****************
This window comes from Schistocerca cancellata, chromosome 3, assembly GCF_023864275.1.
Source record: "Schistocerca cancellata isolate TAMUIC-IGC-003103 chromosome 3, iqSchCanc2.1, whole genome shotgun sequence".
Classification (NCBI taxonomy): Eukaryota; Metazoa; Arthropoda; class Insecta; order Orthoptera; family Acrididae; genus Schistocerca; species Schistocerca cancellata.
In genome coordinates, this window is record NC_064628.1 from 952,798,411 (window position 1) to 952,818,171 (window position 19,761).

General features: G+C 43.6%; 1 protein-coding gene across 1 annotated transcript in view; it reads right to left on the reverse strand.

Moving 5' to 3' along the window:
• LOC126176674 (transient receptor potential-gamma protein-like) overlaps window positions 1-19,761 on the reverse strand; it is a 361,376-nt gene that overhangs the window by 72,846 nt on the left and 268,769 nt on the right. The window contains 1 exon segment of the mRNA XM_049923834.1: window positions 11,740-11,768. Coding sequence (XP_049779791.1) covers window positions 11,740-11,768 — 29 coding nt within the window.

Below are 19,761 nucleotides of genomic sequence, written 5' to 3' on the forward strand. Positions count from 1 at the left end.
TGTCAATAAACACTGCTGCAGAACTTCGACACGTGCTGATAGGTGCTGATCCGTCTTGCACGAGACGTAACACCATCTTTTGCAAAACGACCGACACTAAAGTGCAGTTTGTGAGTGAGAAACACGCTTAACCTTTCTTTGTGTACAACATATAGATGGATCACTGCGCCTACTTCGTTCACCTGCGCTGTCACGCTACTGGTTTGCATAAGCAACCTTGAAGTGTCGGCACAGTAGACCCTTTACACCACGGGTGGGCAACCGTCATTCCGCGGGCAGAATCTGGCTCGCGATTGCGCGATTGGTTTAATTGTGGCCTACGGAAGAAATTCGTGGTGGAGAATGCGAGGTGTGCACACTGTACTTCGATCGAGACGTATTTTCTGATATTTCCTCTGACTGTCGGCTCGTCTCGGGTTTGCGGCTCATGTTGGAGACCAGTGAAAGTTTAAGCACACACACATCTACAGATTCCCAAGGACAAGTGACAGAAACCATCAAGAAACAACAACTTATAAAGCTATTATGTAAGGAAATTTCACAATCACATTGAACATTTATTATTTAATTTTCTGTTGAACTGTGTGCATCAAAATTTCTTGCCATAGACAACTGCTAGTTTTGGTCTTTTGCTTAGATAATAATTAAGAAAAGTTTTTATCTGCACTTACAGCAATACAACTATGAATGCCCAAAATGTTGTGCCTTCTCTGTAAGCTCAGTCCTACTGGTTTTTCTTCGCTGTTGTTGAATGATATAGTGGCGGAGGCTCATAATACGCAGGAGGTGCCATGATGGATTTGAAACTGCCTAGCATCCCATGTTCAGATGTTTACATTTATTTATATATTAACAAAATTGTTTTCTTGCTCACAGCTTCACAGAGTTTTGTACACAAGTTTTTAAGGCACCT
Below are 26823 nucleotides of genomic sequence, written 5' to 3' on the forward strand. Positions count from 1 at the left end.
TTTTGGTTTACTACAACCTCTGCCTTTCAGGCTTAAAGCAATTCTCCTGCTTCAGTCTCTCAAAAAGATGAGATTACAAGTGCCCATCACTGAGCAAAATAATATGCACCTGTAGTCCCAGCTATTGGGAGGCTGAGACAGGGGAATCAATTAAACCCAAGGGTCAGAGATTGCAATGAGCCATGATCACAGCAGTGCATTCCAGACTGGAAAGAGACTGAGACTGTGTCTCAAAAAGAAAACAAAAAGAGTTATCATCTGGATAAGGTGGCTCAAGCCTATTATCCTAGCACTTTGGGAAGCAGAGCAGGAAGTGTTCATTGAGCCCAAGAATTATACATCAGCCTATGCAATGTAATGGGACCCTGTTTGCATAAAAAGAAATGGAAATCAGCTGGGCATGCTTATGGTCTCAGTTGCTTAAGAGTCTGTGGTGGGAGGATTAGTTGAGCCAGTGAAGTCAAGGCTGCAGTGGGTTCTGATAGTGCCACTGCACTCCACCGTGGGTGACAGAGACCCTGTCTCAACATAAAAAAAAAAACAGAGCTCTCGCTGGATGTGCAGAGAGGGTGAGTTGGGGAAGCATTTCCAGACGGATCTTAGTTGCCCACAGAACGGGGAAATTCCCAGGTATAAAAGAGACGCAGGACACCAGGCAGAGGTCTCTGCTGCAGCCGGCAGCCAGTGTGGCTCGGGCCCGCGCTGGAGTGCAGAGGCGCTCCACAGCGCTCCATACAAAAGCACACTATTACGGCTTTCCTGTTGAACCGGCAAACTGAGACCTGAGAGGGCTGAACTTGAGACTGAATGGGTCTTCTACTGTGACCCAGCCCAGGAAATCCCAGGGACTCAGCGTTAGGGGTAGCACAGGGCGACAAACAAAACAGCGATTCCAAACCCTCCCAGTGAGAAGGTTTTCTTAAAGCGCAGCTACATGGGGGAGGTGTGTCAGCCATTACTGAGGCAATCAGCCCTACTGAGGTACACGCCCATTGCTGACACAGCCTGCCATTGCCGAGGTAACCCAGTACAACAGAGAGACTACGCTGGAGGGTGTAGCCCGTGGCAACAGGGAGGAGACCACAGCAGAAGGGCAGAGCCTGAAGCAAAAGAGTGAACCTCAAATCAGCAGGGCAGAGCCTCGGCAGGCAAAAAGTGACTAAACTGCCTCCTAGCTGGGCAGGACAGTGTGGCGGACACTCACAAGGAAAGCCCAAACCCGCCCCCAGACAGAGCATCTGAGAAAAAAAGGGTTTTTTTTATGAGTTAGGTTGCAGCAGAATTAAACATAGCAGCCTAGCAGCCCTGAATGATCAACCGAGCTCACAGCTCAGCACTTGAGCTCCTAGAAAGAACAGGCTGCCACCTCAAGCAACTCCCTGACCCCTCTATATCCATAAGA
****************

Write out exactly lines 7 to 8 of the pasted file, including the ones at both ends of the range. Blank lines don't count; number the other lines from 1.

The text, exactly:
• LOC126176674 (transient receptor potential-gamma protein-like) overlaps window positions 1-19,761 on the reverse strand; it is a 361,376-nt gene that overhangs the window by 72,846 nt on the left and 268,769 nt on the right. The window contains 1 exon segment of the mRNA XM_049923834.1: window positions 11,740-11,768. Coding sequence (XP_049779791.1) covers window positions 11,740-11,768 — 29 coding nt within the window.

Below are 19,761 nucleotides of genomic sequence, written 5' to 3' on the forward strand. Positions count from 1 at the left end.